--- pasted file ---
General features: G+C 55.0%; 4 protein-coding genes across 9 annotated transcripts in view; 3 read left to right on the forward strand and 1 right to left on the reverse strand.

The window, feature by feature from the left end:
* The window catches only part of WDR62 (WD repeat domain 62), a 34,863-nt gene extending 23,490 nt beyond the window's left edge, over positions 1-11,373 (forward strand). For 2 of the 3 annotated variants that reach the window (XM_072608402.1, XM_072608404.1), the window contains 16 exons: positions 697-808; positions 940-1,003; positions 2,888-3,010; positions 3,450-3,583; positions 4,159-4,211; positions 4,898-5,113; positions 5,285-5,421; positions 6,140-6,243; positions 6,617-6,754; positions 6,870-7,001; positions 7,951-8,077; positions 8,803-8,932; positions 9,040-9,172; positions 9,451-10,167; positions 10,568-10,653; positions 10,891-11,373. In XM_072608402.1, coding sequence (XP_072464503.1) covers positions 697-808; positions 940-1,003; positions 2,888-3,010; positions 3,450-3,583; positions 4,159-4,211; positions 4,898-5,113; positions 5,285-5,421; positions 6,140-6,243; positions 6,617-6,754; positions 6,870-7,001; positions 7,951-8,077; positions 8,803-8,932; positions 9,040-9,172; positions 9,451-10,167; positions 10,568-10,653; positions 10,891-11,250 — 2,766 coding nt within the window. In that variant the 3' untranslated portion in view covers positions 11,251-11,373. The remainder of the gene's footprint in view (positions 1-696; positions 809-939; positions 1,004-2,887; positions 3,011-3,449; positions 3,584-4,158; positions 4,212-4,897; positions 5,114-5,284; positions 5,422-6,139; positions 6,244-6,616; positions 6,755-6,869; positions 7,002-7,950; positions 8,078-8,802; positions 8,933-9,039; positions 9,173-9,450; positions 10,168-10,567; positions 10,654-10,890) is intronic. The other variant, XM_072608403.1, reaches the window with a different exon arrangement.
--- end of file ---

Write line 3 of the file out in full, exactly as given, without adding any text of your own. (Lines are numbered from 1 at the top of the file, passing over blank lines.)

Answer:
* The window catches only part of WDR62 (WD repeat domain 62), a 34,863-nt gene extending 23,490 nt beyond the window's left edge, over positions 1-11,373 (forward strand). For 2 of the 3 annotated variants that reach the window (XM_072608402.1, XM_072608404.1), the window contains 16 exons: positions 697-808; positions 940-1,003; positions 2,888-3,010; positions 3,450-3,583; positions 4,159-4,211; positions 4,898-5,113; positions 5,285-5,421; positions 6,140-6,243; positions 6,617-6,754; positions 6,870-7,001; positions 7,951-8,077; positions 8,803-8,932; positions 9,040-9,172; positions 9,451-10,167; positions 10,568-10,653; positions 10,891-11,373. In XM_072608402.1, coding sequence (XP_072464503.1) covers positions 697-808; positions 940-1,003; positions 2,888-3,010; positions 3,450-3,583; positions 4,159-4,211; positions 4,898-5,113; positions 5,285-5,421; positions 6,140-6,243; positions 6,617-6,754; positions 6,870-7,001; positions 7,951-8,077; positions 8,803-8,932; positions 9,040-9,172; positions 9,451-10,167; positions 10,568-10,653; positions 10,891-11,250 — 2,766 coding nt within the window. In that variant the 3' untranslated portion in view covers positions 11,251-11,373. The remainder of the gene's footprint in view (positions 1-696; positions 809-939; positions 1,004-2,887; positions 3,011-3,449; positions 3,584-4,158; positions 4,212-4,897; positions 5,114-5,284; positions 5,422-6,139; positions 6,244-6,616; positions 6,755-6,869; positions 7,002-7,950; positions 8,078-8,802; positions 8,933-9,039; positions 9,173-9,450; positions 10,168-10,567; positions 10,654-10,890) is intronic. The other variant, XM_072608403.1, reaches the window with a different exon arrangement.